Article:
Morphine reduces local cytokine expression and neutrophil infiltration after incision
© Clark et al; licensee BioMed Central Ltd. 2007
Received: 07 June 2007
Accepted: 02 October 2007
Published: 02 October 2007
Skip to main content
© Clark et al; licensee BioMed Central Ltd. 2007
Received: 07 June 2007
Accepted: 02 October 2007
Published: 02 October 2007
Inflammation and nociceptive sensitization are hallmarks of tissue surrounding surgical incisions. Recent studies demonstrate that several cytokines may participate in the enhancement of nociception near these wounds. Since opioids like morphine interact with neutrophils and other immunocytes, it is possible that morphine exerts some of its antinociceptive action after surgical incision by altering the vigor of the inflammatory response. On the other hand, keratinocytes also express opioid receptors and have the capacity to produce cytokines after injury. Our studies were directed towards determining if opioids alter cytokine production near incisions and to identify cell populations responsible for producing these cytokines.
A murine incisional model was used to measure the effects of acute morphine administration (0.1–10 mg/kg) on nociceptive thresholds, neutrophil infiltration and cytokine production in hind paw skin 30 minutes and 2 hours after incision. Incised hind paws displayed profound allodynia which was reduced by morphine (0.1–10 mg/kg) in the 2 hours following incision. Skin samples harvested from these mice showed enhanced levels of 5 cytokines: IL-1β, IL-6, tumor necrosis factor alpha (TNFα), granulocyte colony stimulating factor (G-CSF) and keratinocyte-derived cytokine (KC). Morphine reduced these incision-stimulated levels. Separate analyses measuring myeloperoxidase (MPO) and using immunohistochemistry demonstrated that morphine dose-dependently reduced the infiltration of neutrophils into the peri-incisional tissue. The dose of morphine required for reduction of cytokine accumulation, however, was below that required for inhibition of peri-incisional neutrophil infiltration. Additional immunohistochemical studies revealed wound edge keratinocytes as being an important source of cytokines in the acute phase after incision.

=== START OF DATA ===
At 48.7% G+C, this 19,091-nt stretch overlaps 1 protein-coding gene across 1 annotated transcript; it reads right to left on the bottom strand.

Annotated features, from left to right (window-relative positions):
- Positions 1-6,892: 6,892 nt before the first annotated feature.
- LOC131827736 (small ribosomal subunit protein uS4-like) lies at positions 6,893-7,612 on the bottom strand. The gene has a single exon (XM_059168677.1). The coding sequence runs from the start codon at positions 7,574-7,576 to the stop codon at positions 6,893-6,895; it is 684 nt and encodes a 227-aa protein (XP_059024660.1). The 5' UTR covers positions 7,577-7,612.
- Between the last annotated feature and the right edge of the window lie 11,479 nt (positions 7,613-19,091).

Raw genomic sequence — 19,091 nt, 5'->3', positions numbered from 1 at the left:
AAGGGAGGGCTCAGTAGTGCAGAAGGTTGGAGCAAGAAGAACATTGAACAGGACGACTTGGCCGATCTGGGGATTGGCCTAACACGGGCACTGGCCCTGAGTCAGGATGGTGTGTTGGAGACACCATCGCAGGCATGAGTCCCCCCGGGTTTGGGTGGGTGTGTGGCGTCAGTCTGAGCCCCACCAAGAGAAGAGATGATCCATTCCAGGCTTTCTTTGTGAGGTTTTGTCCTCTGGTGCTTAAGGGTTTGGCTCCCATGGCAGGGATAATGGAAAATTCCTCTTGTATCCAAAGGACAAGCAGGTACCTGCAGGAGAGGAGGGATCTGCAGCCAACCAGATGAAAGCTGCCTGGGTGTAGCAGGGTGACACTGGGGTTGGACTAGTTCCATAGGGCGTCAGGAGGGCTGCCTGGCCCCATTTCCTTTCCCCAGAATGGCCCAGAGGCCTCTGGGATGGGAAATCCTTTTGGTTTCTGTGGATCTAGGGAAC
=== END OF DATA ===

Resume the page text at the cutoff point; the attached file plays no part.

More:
Acute morphine administration of doses as low as 0.1 mg/kg reduces peri-incisional cytokine expression. A reduction in neutrophil infiltration does not provide a complete explanation for this effect, and keratinocytes may be responsible for some incision area cytokine production. These studies suggest that morphine may alter the inflammatory milieu of incisional wounds, but these alterations do not likely contribute significantly to analgesia in the acute setting.
Surgically incised tissue provides an archetypical example of acute inflammation in which all classical signs and symptoms can be present: redness, swelling, heat, pain and reduced function. Investigators representing many disciplines have studied the mechanisms supporting inflammation in surgical wounds, and much has been learned about healing, infection and, more recently, pain related to wound inflammation. In fact, cytokines have long been recognized as controlling wound healing and resistance to wound infection [1, 2]. It has been only recently, however, that we have recognized that cytokines produced in wounds or in peripheral neurons serving wounded tissues might influence pain and be legitimate targets for analgesic development. For example, the skin surrounding incisions and excisional biopsy sites has been shown to contain elevated amounts of several cytokines including interleukin-1β (IL-1β), interleukin-6 (IL-6), tumor necrosis factor-α (TNFα) and others [3, 4]. Each of these cytokines has been observed to support enhanced nociceptive sensitivity in various rodent models [5–7]. Other cytokines such as IL-12 and IL-18 have also been shown to support nociception [8, 9], though a few cytokines such as IL-4, IL-10 and IL-13 have anti-nociceptive effects . The effects of cytokines may be model-specific, however. For example, a TNF receptor IgG fusion protein had no effect on incision-induced pain-related behaviors .
A recent report provided a somewhat more comprehensive profile of the types of cytokines expressed in response to skin incision, and the time course of those changes relative to nociceptive sensitization of the incised mouse hind paws . This study identified enhanced levels of IL-1β, IL-6 and TNFα consistent with previous observations, but also suggested that granulocyte colony stimulating factor (G-CSF) and keratinocyte-derived cytokine (KC) were present in enhanced levels after incision. However, we have a poor overall understanding at this time of the relationship between this growing list of cytokines and incisional pain. Highlighting the difficulties in understanding the roles of cytokines in pain are observations that cytokines like IL-1β may have demonstrable roles in models of neuropathic and some types of inflammatory pain but not after incision . A recent review discusses the complexity of cytokine biology as it relates to nociception .